School budget goes to voters

Plan calls for cutting nine teachers

Michael Arges
   Teacher layoffs, testing and paperwork headed the debate at Monday’s meeting of the East Windsor Regional school board, as the board voted to send a $49.8 million budget to voters on April 18.
   If accepted by voters, the budget will increase taxes by 5 percent in East Windsor and 7.6 percent in Hightstown.
   Under the proposed budget, school taxes in East Windsor would go from $2.23 per $100 of assessment this year to $2.34 per $100, costing the owner of a house assessed at $100,000 an additional $112.20.
   In Hightstown, school taxes would increase from the current level of $2.28 to $2.45 per $100 of assessment, costing the owner of a house assessed at $100,000 an additional $172.90.
   The proposed 2000-2001 budget would require nine nontenured teachers to be laid off, eight full time and one part time. Teachers’ union President Gene Grey insisted that the schools must stop wasting time on preparation for “very poor” state tests and eliminate excessive paperwork if they hope to provide a quality education with fewer teachers. Board members emphasized the importance of tests to measure the skill levels of students, while district ChiefSchool Administrator David Witmer noted efforts to reduce paper work.
   Mr. Grey suggested that the new budget represents a “do more with less” philosophy in the district. To make this work, he insisted, East Windsor schools must spend less time preparing students for state evaluation tests like the ESPA and GSPA. He urged the administration to eliminate “weeks of practice ESPAs and GEPAs that steal valuable class teaching time away from the students.” He promised to produce evidence from experts at the New Jersey Education Association (the state teachers’ union) showing “that the state tests fail to evaluate what they are intended to evaluate.”
   Mr. Grey also suggested that in order to “do more with less,” the district must allow teachers to spend less time “doing clerical, lunchroom and recess duties.” He reported finding teachers “in tears as they sit at their desk with mounds of paperwork.”
   Responding to Mr. Grey’s remarks, board member Bruce Ettman insisted the board’s real concern is a declining skill level among students — not declining test scores. He pointed to his conversations with Hightstown High School teachers who were reporting “that the level of skills of our better students is not what we would like it to be.” Even though it seemed that “the talent level was there,” the teachers were finding deficiencies in expository writing, vocabulary and spelling, Mr. Ettman added. He insisted on the need for standard tests to measure skill levels of students, though he admitted, “whether the test scores that we are forced to adopt do that, I don’t know —that’s for other people who have more expertise in the area to decide. We’re really stuck with the tests that the state administers.”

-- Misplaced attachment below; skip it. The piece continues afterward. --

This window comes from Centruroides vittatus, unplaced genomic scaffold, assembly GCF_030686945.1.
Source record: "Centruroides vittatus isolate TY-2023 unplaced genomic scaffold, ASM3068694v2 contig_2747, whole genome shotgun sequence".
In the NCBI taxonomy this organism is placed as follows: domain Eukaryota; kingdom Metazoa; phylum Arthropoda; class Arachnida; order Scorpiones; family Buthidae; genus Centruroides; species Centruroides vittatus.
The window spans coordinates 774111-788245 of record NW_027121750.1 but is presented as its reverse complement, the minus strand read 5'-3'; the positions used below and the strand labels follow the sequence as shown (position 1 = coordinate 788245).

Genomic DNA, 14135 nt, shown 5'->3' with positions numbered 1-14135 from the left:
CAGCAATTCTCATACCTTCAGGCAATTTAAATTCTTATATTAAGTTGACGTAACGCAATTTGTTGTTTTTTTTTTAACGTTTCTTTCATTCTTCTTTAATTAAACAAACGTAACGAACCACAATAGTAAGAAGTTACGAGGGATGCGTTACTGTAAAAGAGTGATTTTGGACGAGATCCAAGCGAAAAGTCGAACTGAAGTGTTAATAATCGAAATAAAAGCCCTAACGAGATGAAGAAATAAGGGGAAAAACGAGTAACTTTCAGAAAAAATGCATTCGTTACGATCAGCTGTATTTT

Board member Holly Feder added that “this is the bar the state has set for us and we have got to meet it, so our children will be on an even playing field with children in the rest of the state.”
   On the issue of paper work, Dr. Witmer noted he has asked principals in each of the district’s schools to work with teachers to explore the reduction of paperwork.
   Disagreement also emerged about the ability of teachers to speak up about their educational concerns. Mr. Grey reported an unprecedented “low, almost submissive attitude” on the part of teachers. They are “afraid to speak up for what they consider educationally sound for fear of repercussions from upper administration.”
   Mr. Ettman replied he was “offended” by this comment, and asked to hear about specific examples, even if staff members felt the need to communicate anonymously.
   “I’ve never had a staff member seem shy to me about protesting what she or he felt to be unfair,” he noted, and added he had “never known anybody in our administration to act punitively.”
   There was also preliminary discussion of a proposed change in the district’s drug policy. In the case of a student suspected of being under the influence of illegal drugs or alcohol, the proposed policy would provide for on-site urine tests to detect drug use, and for Breathalyzer or saliva tests to detect blood alcohol level.
   And, in response to recent bomb threats written on bathroom stalls at Melvin H. Kreps Middle School, Dr. Witmer reported efforts to supervise school bathrooms more closely.